Columbia University and IIT Gandhinagar’s Community Impac Programt: At Columbia in NYC, there is a student-run programme which uses the students as volunteers to serve the community in which the university resides, namely, the underprivileged sections of Morningside Heights, Harlem, and Washington Heights. There are 900 students a year that serve up to 9,000 people. Inspired by this model at Columbia, they helped forge a similar model, NYASA, with the team of students at IIT Gandhinagar in Gujarat, creating a social initiative benefiting local communities through health camps, workshops, and computer classes that teach technical skills to the youth. “As it is a newer programme, our numbers are modest, but growing rapidly, and the possibilities are endless. We are working not only to continue serving the population around IITGN but also to bring these students beyond local communities to inspire our other regions like Balsar, Valsad, Navsari, Talangpur, and beyond,” says Megha.
Their sewing programmes are also hugely impactful. A three-month vocational sewing class for 40 women that costs around Rs. 60,000, can secure them employment at local textile companies, where they stitch garments such as salwar suits, churidars, blouses, and dresses. These jobs pay them nearly Rs. 3000 a month in salaries collectively. Over the course of a year, that results in a million rupees in salaries for the women who take the jobs, of which 90 percent is reinvested in communities. “So, we can literally turn Rs. 60,000 into a million” says Megha, adding, “But what’s amazing is the camaraderie and dignity it gives these women, many of whom didn’t finish school. Beyond the money, we think this is the true value of the programme.”
Their Bal Mela health camps serve up to 2,000 young children at each of their four current project sites in Untdi, Talangpur, Kharel, and Palaj. These life-saving camps provide basic services such as checkups for general, eye, and dental health as well as for diabetes; distribute medicine, spectacles, and other resources; promote awareness through health education; and particularly address the health concerns of women and children. These camps have created 40,000 beneficiaries so far.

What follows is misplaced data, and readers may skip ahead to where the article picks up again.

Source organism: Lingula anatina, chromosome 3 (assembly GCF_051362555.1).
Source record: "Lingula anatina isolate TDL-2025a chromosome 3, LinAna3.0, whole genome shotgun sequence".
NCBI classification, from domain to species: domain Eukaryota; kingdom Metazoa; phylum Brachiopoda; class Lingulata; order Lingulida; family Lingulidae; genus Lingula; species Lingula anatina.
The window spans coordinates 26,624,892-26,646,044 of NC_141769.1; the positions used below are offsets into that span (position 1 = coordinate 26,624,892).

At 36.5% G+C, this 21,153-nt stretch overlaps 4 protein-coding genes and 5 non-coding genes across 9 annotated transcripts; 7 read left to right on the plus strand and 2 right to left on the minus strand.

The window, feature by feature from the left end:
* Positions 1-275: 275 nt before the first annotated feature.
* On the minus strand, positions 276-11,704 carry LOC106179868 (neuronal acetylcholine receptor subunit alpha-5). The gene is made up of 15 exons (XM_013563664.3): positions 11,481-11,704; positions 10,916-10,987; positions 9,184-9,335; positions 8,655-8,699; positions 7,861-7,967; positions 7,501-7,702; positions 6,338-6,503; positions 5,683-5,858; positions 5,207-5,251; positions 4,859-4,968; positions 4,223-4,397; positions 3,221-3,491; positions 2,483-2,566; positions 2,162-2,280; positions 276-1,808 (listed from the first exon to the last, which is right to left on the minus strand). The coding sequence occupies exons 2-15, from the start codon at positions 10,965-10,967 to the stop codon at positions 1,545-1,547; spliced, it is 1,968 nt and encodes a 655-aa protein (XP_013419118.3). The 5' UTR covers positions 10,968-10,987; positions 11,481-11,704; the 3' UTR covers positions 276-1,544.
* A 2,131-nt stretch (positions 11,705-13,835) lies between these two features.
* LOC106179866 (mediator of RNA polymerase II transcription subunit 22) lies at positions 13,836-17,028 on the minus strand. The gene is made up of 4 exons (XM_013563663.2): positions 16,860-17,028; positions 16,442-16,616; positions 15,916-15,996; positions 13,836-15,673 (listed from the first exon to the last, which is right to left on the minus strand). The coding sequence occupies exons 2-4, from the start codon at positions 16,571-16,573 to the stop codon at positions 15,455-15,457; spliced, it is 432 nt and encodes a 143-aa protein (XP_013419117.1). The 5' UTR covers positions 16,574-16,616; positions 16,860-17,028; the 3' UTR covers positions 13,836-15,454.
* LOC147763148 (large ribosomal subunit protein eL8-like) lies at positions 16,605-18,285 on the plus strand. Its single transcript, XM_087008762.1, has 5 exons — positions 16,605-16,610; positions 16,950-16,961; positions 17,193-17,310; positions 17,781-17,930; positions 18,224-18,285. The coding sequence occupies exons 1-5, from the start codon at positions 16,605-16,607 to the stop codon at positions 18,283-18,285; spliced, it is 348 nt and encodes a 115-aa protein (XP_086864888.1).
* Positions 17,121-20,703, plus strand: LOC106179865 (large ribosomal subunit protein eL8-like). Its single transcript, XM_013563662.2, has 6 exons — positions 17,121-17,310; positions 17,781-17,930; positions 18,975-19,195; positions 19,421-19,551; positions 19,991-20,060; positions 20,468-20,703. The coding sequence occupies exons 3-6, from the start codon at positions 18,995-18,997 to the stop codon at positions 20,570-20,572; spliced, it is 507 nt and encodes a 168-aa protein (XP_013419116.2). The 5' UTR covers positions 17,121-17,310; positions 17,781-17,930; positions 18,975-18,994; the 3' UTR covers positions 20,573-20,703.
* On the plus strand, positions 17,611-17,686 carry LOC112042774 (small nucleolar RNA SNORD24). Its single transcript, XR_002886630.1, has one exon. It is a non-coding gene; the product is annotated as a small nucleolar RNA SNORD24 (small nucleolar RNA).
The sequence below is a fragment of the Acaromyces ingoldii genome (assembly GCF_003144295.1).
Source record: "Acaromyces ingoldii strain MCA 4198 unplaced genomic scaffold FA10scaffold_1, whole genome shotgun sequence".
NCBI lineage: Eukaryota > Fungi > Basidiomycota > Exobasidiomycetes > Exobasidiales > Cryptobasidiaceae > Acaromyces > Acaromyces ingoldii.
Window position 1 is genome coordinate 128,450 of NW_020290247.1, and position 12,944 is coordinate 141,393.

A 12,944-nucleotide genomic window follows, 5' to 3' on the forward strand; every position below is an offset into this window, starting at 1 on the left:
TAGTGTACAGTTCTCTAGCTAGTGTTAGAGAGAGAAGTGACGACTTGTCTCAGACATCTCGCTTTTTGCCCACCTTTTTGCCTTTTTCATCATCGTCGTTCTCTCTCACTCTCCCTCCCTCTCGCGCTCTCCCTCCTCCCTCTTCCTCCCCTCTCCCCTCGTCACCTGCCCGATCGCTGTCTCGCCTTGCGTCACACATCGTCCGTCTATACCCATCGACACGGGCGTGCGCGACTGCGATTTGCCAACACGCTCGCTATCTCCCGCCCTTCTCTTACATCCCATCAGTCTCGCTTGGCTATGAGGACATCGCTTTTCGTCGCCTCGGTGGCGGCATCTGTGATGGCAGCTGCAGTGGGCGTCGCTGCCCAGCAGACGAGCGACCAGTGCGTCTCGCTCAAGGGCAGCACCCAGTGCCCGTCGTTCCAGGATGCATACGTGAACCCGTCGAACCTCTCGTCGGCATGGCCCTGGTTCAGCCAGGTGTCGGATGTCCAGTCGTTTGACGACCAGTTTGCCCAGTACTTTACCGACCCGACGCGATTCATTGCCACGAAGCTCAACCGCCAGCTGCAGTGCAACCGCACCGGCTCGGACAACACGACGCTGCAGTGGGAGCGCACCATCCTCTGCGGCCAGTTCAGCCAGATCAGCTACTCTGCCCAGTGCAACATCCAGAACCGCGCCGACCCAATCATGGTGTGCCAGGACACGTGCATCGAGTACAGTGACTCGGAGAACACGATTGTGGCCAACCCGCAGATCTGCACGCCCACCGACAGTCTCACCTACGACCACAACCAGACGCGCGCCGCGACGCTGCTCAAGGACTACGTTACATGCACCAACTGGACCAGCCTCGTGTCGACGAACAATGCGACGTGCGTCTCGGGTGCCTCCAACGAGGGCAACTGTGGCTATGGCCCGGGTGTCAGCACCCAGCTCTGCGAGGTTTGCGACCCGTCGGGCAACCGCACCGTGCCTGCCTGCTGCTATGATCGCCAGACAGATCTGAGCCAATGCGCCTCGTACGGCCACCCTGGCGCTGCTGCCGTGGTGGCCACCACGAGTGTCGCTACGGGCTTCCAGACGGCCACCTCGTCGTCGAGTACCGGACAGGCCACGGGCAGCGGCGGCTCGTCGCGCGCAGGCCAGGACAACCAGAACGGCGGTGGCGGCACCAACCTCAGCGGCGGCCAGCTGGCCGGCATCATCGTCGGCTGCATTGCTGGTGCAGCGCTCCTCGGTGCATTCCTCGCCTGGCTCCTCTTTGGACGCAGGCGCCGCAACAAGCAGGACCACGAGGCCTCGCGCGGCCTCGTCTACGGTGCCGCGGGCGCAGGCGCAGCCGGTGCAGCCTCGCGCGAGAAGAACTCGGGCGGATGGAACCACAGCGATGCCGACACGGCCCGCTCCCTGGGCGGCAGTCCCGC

They have also opened ’science schools’ named ‘Lok Vidhyalay School of Math and Science’, serving 13 villages in rural Gujarat. Besides that, the organisation also works in the area of prenatal care to protect young mothers and children
A new dharma
MSD was a bit of an accident. Megha had quit a traditional advertising job and was plotting her next move but the 2008 recession made it a terrible time to be job-hunting in the United States. “While I was looking for a job, a few of my entrepreneurial and creative friends asked me to help them with projects they were launching. These small projects turned into a bit of a revenue stream. I eventually went back to a full-time advertising job but left in 2010, knowing that I needed to revisit this ‘side project’ from two years prior,” she recalls.
That is what led to MSD, which is, ‘Marketing. Strategy. Dharma.,’ her marketing company established in 2011 to help startups and impact brands connect better with their brand, their audience, and with other companies through strategic partnerships. “We are an affordable company that knows what it is like to start your own venture and to work in the social good sector,” she says of their ideology. Over the years, they have associated with NPR, HP, the TV show Project Runway, Universal Pictures, General Assembly, ONE.org, Starwood Capital, and more.
And when her work with MSD and the Desai Foundation collides, she feels most alive.
As of three years ago, they have shifted from a family foundation to a public one, meaning their funding now needs to come from external sources. “Fundraising is always a challenge, and an art that we will continue to learn,” she says. Their achievements of the last three years, however, are validation that they’re doing something right. They claim to have impacted over 3,00,000 lives in the US and India.